This repo provides a template Vagrantfile to create a CoreOS virtual machine using the VirtualBox software hypervisor. After setup is complete you will have a single CoreOS virtual machine running on your local machine.
1) Install dependencies
2) Clone this project and get it running!
git clone https://github.com/coreos/coreos-vagrant/ cd coreos-vagrant
3) Startup and SSH
There are two "providers" for Vagrant with slightly different instructions. Follow one of the following two options:
The VirtualBox provider is the default Vagrant provider. Use this if you are unsure.
vagrant up vagrant ssh
The VMware provider is a commercial addon from Hashicorp that offers better stability and speed. If you use this provider follow these instructions.
vagrant up --provider vmware_fusion vagrant ssh
vagrant up --provider vmware_workstation vagrant ssh
vagrant up triggers vagrant to download the CoreOS image (if necessary) and (re)launch the instance
vagrant ssh connects you to the virtual machine.
Configuration is stored in the directory so you can always return to this machine by executing vagrant ssh from the directory where the Vagrantfile was located.
4) Get started using CoreOS
Shared Folder Setup
There is optional shared folder setup. You can try it out by adding a section to your Vagrantfile like this.
config.vm.network "private_network", ip: "172.17.8.150" config.vm.synced_folder ".", "/home/core/share", id: "core", :nfs => true, :mount_options => ['nolock,vers=3,udp']
After a 'vagrant reload' you will be prompted for your local machine password.
On windows, prefers samba for simplicity and performance. Completly inspired by https://github.com/blinkreaction/boot2docker-vagrant You will find utils.rb which contains code to mount any type of endpoint and sync-folders.yml which contains share parameters. take a look at this file for more configuration details (samba version, domain, ...etc).
Provisioning with user-data
The Vagrantfile will provision your CoreOS VM(s) with coreos-cloudinit if a
user-data file is found in the project directory.
coreos-cloudinit simplifies the provisioning process through the use of a script or cloud-config document.
To get started, copy
user-data and make any necessary modifications.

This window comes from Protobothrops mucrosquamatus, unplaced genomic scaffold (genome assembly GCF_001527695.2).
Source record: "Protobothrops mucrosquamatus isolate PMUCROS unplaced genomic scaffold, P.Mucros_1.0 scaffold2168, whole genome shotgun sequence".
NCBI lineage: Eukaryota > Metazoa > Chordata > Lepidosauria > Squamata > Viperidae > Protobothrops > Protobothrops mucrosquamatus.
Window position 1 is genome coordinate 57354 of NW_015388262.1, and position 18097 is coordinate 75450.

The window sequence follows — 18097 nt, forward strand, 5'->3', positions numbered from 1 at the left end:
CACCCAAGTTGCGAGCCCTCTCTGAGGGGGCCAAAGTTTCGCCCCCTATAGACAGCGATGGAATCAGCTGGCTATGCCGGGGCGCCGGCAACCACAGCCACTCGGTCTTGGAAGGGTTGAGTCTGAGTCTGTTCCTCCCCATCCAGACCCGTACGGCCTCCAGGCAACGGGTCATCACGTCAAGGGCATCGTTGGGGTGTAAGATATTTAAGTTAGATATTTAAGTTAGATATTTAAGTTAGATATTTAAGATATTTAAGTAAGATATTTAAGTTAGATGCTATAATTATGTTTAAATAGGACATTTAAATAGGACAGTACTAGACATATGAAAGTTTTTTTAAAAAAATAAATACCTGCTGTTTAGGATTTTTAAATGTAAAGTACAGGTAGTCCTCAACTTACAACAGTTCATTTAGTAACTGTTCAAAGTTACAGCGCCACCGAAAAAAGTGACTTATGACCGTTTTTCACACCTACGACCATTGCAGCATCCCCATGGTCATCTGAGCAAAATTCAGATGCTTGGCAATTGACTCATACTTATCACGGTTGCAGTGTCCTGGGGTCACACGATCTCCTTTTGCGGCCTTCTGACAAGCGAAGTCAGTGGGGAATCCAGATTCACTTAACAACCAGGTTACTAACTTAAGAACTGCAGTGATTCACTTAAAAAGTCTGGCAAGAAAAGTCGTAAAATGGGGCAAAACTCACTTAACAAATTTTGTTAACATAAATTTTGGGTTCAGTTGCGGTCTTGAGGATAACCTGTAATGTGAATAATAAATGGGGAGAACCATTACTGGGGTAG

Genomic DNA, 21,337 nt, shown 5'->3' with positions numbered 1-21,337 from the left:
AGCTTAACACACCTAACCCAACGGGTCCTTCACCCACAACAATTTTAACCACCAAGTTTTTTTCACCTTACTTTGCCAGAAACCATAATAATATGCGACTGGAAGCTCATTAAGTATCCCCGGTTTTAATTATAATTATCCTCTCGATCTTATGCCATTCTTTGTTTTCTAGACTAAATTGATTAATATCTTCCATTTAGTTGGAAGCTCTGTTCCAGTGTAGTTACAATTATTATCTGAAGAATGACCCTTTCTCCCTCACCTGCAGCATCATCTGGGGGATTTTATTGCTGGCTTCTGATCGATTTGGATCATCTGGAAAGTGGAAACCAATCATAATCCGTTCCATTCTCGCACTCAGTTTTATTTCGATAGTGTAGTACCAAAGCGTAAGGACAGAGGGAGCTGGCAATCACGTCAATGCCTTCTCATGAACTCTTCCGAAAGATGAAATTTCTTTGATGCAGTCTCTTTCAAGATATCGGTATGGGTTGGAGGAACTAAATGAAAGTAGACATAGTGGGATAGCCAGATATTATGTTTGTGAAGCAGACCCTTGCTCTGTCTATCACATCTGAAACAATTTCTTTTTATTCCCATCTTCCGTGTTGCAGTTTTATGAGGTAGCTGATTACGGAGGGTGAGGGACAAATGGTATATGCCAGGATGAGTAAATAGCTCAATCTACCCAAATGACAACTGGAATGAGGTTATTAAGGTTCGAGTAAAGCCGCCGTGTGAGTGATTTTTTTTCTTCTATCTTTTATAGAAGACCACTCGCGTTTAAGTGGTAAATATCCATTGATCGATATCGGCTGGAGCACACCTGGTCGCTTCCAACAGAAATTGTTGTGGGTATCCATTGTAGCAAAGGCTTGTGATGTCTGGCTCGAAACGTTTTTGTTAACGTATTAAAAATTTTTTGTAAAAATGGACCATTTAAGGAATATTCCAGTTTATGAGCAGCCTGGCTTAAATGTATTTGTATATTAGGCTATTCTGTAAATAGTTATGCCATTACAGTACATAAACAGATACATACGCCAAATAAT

Check out the coreos-cloudinit documentation to learn about the available features.
Reapply user-data on prexistant instance
command line option : '--reapply-user-data' force coreos on startup to reapply your user-data. e.g.:
vagrant --reapply-user-data up
The Vagrantfile will parse a
config.rb file containing a set of options used to configure your CoreOS cluster.
config.rb.sample for more information.
Launching a CoreOS cluster on Vagrant is as simple as configuring
$num_instances in a
config.rb file to 3 (or more!) and running
Make sure you provide a fresh discovery URL in your
user-data if you wish to bootstrap etcd in your cluster.
You set proxy information in config.rb with vagrant_proxy_* variable
Docker Docker Swarm / Manager
You can enable Docker Swarm by setting to true
a provision script is call to install systemd-docker.
New Box Versions
CoreOS is a rolling release distribution and versions that are out of date will automatically update.
If you want to start from the most up to date version you will need to make sure that you have the latest box file of CoreOS.
Simply remove the old box file and vagrant will download the latest one the next time you
vagrant box remove coreos --provider vmware_fusion vagrant box remove coreos --provider vmware_workstation vagrant box remove coreos --provider virtualbox
By setting the
$expose_docker_tcp configuration value you can forward a local TCP port to docker on
each CoreOS machine that you launch. The first machine will be available on the port that you specify
and each additional machine will increment the port by 1.
Follow the Enable Remote API instructions to get the CoreOS VM setup to work with port forwarding.
Then you can then use the
docker command from your local shell by setting